Mitochondrial DNA Damage and Longevity in Rockfish

Rougheye rockfish are one of the few species to show negligible senescence, a comparative lack of the usual evident consequences of aging. Other examples include lobsters, naked mole-rats, some tortoise species, and some clam species such as the ocean quahog. Individuals still die after a comparatively long life, and so there are evidently still processes of degeneration gnawing away, but for many of these species it is hard to measure age via the normal metrics of vigor, growth, reproduction, and changes in various aspects of biochemistry. There is little to no meaningful change and decline until close to the end.

Mitochondria are the power plants of the cell, responsible for generating chemical energy stores to power cellular processes. They are descended from symbiotic bacteria and contain a remnant of that bacterial DNA. Damage to this mitochondrial DNA is considered to contribute to aging via a complex chain of conseqeunces that leads to a growing number of malfunctioning cells overtaken by dysfunctional mitochondria. This study of mitochondrial damage and longevity is interesting for having been carried out in a negligibly senescent species:

The mitochondrial theory of ageing proposes that the cumulative effect of biochemical damage in mitochondria causes mitochondrial mutations and plays a key role in ageing. Numerous studies have applied comparative approaches to test one of the predictions of the theory: that the rate of mitochondrial mutations is negatively correlated with longevity. Comparative studies face three challenges in detecting correlates of mutation rate: covariation of mutation rates between species due to ancestry, covariation between life history traits, and difficulty obtaining accurate estimates of mutation rate.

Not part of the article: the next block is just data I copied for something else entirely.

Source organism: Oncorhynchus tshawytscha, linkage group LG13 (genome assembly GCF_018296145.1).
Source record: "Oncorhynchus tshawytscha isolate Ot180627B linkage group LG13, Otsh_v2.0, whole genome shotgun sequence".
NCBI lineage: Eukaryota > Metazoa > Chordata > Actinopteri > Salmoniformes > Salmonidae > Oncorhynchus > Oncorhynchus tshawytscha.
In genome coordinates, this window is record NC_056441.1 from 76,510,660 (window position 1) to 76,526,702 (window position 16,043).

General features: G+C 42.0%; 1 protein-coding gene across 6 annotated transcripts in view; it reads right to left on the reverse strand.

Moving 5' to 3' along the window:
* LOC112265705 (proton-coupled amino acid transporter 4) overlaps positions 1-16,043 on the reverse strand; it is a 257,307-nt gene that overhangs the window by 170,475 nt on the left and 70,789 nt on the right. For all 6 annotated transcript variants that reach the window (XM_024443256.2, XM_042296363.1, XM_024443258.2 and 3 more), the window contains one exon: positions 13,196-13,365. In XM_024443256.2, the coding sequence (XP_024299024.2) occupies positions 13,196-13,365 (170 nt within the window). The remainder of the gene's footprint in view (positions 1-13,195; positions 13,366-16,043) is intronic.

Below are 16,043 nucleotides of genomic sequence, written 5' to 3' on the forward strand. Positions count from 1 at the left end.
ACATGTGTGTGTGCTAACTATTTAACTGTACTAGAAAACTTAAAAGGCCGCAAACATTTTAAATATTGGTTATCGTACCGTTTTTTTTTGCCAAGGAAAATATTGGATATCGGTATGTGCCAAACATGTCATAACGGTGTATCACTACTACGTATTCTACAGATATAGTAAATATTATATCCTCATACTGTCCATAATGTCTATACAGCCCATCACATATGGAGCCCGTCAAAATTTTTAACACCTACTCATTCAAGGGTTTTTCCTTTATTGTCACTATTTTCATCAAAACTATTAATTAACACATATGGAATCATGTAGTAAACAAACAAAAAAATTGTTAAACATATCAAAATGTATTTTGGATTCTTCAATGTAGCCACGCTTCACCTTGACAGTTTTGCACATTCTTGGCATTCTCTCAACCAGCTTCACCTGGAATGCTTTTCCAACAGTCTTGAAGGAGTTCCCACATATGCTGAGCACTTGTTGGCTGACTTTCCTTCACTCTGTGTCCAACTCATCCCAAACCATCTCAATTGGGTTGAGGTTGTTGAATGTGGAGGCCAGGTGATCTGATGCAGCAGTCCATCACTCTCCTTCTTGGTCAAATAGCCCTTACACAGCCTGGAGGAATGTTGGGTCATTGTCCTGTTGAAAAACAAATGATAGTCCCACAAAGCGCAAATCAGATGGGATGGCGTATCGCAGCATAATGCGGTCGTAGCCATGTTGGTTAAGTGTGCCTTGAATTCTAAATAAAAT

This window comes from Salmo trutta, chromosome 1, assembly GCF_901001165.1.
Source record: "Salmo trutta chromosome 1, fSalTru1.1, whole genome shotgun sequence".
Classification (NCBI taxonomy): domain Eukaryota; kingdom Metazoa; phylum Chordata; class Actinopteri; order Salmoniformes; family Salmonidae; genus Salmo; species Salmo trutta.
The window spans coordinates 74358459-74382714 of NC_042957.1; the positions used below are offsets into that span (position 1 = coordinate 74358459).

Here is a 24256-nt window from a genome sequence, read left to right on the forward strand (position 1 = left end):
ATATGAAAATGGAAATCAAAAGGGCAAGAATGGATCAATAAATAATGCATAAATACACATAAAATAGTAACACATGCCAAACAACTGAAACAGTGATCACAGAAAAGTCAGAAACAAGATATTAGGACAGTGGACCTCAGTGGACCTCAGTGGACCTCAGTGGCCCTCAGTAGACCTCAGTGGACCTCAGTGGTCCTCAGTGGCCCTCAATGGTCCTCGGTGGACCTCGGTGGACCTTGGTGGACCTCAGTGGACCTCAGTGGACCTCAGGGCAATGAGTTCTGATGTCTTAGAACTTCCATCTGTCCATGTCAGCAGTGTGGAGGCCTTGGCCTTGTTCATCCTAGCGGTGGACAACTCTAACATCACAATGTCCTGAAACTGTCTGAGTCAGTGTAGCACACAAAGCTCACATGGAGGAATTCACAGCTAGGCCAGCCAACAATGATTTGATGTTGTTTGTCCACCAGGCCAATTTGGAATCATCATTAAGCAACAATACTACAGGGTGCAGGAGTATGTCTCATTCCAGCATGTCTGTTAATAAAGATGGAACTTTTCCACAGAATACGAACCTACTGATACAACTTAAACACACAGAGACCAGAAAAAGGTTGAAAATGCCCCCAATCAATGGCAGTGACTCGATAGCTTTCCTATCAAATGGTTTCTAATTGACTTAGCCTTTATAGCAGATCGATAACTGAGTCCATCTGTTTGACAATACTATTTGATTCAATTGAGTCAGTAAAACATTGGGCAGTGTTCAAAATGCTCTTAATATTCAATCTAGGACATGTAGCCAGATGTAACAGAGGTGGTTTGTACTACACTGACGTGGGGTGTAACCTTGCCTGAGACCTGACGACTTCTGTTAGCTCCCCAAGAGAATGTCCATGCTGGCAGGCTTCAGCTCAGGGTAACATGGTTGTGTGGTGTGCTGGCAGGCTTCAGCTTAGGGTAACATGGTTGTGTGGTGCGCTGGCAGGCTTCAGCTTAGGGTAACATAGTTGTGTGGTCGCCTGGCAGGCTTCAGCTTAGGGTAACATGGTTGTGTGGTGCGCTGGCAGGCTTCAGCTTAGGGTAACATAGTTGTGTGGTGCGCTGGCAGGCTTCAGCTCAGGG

We address these challenges using a novel Poisson regression method to examine the link between mutation rate and lifespan in rockfish (Sebastes). This method has better performance than traditional sister-species comparisons when sister species are too recently diverged to give reliable estimates of mutation rate. Rockfish are an ideal model system: they have long life spans with indeterminate growth and little evidence of senescence, which minimizes the confounding tradeoffs between lifespan and fecundity.

We show that lifespan in rockfish is negatively correlated to rate of mitochondrial mutation, but not the rate of nuclear mutation. The life history of rockfish allows us to conclude that this relationship is unlikely to be driven by the tradeoffs between longevity and fecundity, or by the frequency of DNA replications in the germline. Instead the relationship is compatible with the hypothesis that mutation rates are reduced by selection in long-lived taxa to reduce the chance of mitochondrial damage over its lifespan, consistent with the mitochondrial theory of ageing.



When citing the exotic (rarely seen) species such as turtles, rockfish and then lobster and NM rat please note that Nick Lane in his excellent book "Power, Sex, Suicide: Mitochondria and the Meaning of Life" also mentions a far more common species, bird. You can barely discern an old bird from a young one.

Bird, comparable in size to a rat, lives six times as long. You can bet that his point is about the mitochondria and ROS management.

Posted by: JohnN at June 8th, 2015 2:14 PM
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